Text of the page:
Productivity feels great, but it’s important not to obsess about it. Too much productivity can be a bad thing if it prevents us from taking care of ourselves, maintaining healthy relationships, or enjoying proper rest and relaxation. Be sure to schedule small breaks throughout each day to do something you truly enjoy (or do nothing but breathe). And try to unplug completely one day each week in order to recover from a busy schedule and prevent burn out. Ultimately, prioritizing downtime and self-care is one of the best things you can do for your productivity levels—by staying healthy and happy, you can remain productive for years to come.
My son is excellent at this technique. He manages a pretty rigorous schedule for a high school student, and really loves to ‘take breaks’! – In a household full of workaholics, it’s refreshing to see how regular breaks work in his favor.
Start Over After Lunch
The morning didn’t go as planned? It happens to the best of us. Instead of declaring the day a wash, commit to re-starting after lunch. A lot of things can still be accomplished in the afternoon, and doing something sets you up for a less stressful tomorrow.
I LOVE this idea! Fresh starts and do-overs are the only reason I’m still alive!
Create Multiple Lists
Writing down everything you need to get done for the rest of your life on one piece of paper is a quick way to feel overwhelmed—and that’s a surefire way to kill motivation. Instead, break up your lists:
- A master list that outlines everything you want to accomplish down the road (for instance: take a yoga class or remodel the bathroom)
- A weekly project list that details everything you need to do over the course of each week to keep things humming along smoothly
- A daily list that outlines the must-dos for each specific day. Try to limit this list to eight items or fewer to make sure you’re not over-scheduling yourself.
This practice requires you to assign due dates to each task, which ups the chances of completing tasks. Also make sure to schedule a time to tweak these lists on a daily, weekly, and monthly basis. While it may seem counterintuitive to spend time planning how to spend your time, categorizing tasks appropriately is a great way to free up mental space and focus your energy where it’s really needed. Aim to review to-do lists in the evening so you can hit the ground running the next day.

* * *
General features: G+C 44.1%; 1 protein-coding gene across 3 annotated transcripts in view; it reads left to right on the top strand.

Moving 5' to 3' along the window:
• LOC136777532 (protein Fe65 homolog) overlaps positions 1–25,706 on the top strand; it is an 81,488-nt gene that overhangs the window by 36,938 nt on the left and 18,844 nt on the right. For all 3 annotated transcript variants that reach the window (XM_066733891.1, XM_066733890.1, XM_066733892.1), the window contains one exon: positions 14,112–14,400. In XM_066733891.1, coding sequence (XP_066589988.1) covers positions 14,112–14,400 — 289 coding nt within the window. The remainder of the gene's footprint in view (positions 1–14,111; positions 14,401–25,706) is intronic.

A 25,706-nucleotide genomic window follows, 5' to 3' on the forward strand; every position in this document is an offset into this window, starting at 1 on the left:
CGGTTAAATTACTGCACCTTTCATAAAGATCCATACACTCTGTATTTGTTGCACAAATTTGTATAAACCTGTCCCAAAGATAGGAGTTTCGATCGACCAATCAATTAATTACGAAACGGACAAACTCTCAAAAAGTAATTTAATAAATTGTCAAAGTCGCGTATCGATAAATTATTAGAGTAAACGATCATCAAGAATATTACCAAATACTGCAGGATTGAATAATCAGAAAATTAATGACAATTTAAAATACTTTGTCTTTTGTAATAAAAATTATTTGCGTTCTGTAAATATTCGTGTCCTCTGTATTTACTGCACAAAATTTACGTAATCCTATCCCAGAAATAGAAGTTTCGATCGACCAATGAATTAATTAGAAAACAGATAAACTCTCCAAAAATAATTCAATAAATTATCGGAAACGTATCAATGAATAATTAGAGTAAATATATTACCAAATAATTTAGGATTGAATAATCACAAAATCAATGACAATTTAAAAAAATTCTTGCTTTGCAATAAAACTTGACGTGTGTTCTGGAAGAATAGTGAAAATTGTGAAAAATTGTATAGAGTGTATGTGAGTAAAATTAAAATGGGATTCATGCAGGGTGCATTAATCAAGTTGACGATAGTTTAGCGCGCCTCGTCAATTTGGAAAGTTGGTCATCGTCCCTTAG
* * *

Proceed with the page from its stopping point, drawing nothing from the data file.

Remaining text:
I use a three-pronged approach to help me capture and manage all my tasks and projects categorically through Google Drive, Evernote and Asana! I use Evernote and Drive as repositories for gathering data and categorically grouping information, and then set everything up on a timeline in Asana! This allows me to work with my teammates to keep everything straight! I’ve also been impressed with certain paper planners such as PlannerPads that help you ‘trickle-down’ your tasks from large to finite.
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Break Tasks into Manageable Chunks
When crafting to-do lists, get specific. Don’t just write “Take care of finances.” Instead, break it down: “Pay the electric bill. Set up a meeting with a financial accountant to discuss Roth IRA. Tally spending from last month.” Wherever possible, include the information you need to get the task done (your accountant’s phone number, for example). Aim to craft the list so every task requires only one single action. Not only does this help tasks feel more manageable, but it provides a better sense of how much time to allow for each item.